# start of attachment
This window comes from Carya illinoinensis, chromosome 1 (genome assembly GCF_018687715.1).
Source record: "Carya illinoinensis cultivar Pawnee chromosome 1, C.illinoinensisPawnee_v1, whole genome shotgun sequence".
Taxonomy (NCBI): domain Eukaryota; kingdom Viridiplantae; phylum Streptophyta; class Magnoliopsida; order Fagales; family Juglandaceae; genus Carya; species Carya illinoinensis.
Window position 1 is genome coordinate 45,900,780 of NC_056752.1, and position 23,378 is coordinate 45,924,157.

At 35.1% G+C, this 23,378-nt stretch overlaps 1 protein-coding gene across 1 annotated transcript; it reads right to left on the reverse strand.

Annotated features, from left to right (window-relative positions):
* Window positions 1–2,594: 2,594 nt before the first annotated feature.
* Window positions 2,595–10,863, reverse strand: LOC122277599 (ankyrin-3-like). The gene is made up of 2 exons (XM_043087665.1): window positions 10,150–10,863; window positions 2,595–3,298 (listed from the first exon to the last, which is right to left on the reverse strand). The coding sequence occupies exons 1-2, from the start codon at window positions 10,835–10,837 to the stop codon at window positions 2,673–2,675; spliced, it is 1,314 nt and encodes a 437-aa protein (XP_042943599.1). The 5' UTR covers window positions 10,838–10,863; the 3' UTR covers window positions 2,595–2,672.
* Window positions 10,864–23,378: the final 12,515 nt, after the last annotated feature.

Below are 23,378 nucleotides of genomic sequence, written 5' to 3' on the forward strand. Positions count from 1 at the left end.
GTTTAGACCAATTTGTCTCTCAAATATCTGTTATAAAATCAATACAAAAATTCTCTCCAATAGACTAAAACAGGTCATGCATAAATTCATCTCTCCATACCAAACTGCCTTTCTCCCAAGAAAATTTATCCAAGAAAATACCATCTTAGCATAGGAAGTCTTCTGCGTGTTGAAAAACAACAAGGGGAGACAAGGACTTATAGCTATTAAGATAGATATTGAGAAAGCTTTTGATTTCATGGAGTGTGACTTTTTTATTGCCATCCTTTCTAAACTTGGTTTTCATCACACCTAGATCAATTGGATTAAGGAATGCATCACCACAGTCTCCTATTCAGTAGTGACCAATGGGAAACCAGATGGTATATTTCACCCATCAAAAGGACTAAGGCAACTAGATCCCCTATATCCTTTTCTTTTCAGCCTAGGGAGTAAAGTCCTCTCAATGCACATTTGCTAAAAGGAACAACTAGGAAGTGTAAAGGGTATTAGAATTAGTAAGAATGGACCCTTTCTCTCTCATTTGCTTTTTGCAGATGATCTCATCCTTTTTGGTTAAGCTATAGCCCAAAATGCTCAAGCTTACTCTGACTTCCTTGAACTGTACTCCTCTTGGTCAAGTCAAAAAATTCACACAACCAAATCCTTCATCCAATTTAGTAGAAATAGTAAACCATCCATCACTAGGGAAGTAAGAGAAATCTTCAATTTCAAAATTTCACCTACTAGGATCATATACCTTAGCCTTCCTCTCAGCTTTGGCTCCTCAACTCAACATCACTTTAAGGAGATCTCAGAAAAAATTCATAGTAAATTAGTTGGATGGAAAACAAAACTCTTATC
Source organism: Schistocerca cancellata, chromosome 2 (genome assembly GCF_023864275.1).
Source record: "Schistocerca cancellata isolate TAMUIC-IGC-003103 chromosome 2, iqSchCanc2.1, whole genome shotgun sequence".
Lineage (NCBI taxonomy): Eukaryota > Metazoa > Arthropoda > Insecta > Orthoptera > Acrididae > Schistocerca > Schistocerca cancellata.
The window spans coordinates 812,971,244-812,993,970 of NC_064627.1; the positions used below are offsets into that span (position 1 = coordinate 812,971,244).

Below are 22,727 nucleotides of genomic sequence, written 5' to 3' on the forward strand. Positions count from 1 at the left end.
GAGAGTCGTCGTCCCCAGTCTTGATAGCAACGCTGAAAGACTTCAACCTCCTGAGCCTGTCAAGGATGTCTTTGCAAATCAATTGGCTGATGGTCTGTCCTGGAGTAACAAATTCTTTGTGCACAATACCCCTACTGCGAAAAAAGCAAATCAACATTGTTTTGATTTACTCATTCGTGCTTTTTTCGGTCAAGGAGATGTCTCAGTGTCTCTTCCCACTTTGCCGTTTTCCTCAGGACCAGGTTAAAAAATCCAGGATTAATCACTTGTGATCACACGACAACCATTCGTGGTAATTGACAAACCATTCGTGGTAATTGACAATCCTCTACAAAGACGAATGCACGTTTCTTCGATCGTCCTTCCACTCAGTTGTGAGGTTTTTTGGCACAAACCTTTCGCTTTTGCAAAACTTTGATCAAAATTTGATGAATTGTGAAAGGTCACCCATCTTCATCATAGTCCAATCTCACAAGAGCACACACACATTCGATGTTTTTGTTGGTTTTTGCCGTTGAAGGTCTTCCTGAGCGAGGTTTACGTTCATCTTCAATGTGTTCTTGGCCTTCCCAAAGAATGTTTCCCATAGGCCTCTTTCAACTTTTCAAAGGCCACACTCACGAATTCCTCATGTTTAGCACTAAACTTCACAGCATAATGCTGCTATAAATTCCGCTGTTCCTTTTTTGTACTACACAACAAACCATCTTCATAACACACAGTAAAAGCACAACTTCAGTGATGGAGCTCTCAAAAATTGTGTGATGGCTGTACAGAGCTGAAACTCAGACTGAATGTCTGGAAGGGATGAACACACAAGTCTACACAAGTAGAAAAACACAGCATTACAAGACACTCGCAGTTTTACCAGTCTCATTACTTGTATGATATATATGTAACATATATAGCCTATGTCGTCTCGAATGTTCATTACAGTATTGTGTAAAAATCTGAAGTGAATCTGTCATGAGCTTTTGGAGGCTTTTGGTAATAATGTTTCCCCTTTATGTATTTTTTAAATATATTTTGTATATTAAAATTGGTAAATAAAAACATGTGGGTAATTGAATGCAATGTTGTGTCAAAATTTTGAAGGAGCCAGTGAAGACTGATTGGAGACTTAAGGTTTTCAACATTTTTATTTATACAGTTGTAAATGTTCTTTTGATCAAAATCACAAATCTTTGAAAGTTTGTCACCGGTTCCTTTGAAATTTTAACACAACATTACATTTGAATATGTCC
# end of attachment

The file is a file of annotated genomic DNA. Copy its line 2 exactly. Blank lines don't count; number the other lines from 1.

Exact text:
Source record: "Carya illinoinensis cultivar Pawnee chromosome 1, C.illinoinensisPawnee_v1, whole genome shotgun sequence".